Excerpts From Court Ruling

Following are excerpts from Florida Supreme Court ruling that allowed hand recounts in some counties to be added to the official state total for the Nov. 7 presidential election between George W. Bush and Al Gore:

We have for review two related trial court orders appealed to the First District Court of Appeal, which certified the orders to be of great public importance requiring immediate resolution by this Court (Case Numbers SC00-2348 and SC00-2349). We have jurisdiction under article V, section 3(b)(5) of the Florida Constitution. For the reasons set forth in this opinion, we reverse the orders of the trial court. Pages 1-2.

Twenty-five years ago, this Court commented that the will of the people, not a hyper-technical reliance upon statutory provisions, should be our guiding principle in election cases:

The real parties in interest here, not in the legal sense but in realistic terms, are the voters. They are possessed of the ultimate interest and it is they whom we must give primary consideration. The contestants have direct interests certainly, but the office they seek is one of high public service and of utmost importance to the people, thus subordinating their interest to that of the people. Ours is a government of, by and for the people. Our federal and state constitutions guarantee the right of the people to take an active part in the process of that government, which for most of our citizens means participation via the election process. The right to vote is the right to participate; it is also the right to speak, but more importantly the right to be heard. We must tread carefully on that right, or we risk the unnecessary and unjustified muting of the public voice. By refusing to recognize an otherwise valid exercise of the right of a citizen to vote for the sake of sacred, unyielding adherence to statutory scripture, we would in effect nullify that right. Pages 8-9.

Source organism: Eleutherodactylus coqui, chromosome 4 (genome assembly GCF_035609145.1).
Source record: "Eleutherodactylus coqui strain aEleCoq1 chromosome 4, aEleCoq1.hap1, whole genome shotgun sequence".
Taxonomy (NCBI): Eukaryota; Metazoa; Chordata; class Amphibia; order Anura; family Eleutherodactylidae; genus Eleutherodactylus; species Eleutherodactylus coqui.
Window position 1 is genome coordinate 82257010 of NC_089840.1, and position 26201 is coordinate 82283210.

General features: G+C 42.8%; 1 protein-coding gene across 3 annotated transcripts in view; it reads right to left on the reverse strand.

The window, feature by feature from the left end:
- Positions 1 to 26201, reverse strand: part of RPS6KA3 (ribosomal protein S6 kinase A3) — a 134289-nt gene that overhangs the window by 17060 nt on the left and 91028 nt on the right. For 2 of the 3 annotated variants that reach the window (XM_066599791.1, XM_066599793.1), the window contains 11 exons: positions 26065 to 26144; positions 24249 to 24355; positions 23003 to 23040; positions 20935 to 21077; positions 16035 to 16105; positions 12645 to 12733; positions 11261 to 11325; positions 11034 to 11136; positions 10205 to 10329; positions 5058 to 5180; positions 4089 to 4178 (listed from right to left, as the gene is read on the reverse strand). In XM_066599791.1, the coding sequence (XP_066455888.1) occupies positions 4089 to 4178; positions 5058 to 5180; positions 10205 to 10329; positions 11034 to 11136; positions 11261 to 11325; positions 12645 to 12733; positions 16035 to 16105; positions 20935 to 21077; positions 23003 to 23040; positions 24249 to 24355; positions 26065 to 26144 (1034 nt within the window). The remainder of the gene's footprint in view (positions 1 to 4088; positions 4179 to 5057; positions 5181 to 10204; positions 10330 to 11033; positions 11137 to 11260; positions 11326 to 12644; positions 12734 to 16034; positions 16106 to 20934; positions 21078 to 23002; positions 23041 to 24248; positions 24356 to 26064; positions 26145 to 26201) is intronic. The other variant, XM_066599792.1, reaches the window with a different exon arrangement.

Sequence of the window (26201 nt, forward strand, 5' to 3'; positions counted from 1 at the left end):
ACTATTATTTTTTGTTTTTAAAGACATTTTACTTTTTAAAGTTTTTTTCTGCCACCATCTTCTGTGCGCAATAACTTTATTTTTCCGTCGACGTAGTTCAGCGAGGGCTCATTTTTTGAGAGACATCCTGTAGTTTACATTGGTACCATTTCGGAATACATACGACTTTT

The first issue this Court must resolve is whether a County Board may conduct a countywide manual recount where it determines there is an error in vote tabulation that could affect the outcome of the election. Here, the Division issued opinion DE 00-13, which construed the language 'error in vote tabulation' to exclude the situation where a discrepancy between the original machine return and sample manual recount is due to the manner in which a ballot has been marked or punched.

Florida courts generally will defer to an agency's interpretation of statutes and rules the agency is charged with implementing and enforcing. Florida courts, however, will not defer to an agency's opinion that is contrary to law. We conclude that the Division's advisory opinion regarding vote tabulation is contrary to law because it contravenes the plain meaning of section 102.166(5). Pages 10-11.

The issue in dispute here is the meaning of the phrase 'error in the vote tabulation' found in section 102.166(5). The Division oines that an 'error in the vote tabulation' only means a counting error resulting from incorrect election parameters or an error in the vote tabulating software. We disagree.

The plain language of section 102.166(5) refers to an error in the vote tabulation rather than the vote tabulation system. On its face, the statute does not include any words of limitation; rather, it provides a remedy for any type of mistake made in tabulating ballots. The Legislature has utilized the phrase "vote tabulation system" and "automatic tabulating equipment" in section 102.166 when it intended to refer to the voting system rather than the vote count. Equating 'vote tabulation' with "vote tabulation system" obliterates the distinction created in section 102.166 by the Legislature.

Sections 101.5614(5) and (6) also support the proposition that the "error in vote tabulation" encompasses more than a mere determination of whether the vote tabulation system is functioning. Section 101.5614(5) provides that "no vote shall be declared invalid or void if there is a clear indication of the intent of the voter as determined by the canvassing board." Conversely, section 101.5614(6) provides that any vote in which the Board cannot discern the intent of the voter must be discarded. Taken together, these sections suggest that "error in the vote tabulation" includes errors in the failure of the voting machinery to read a ballot and not simply errors resulting from the voting machinery. Pages 12-13.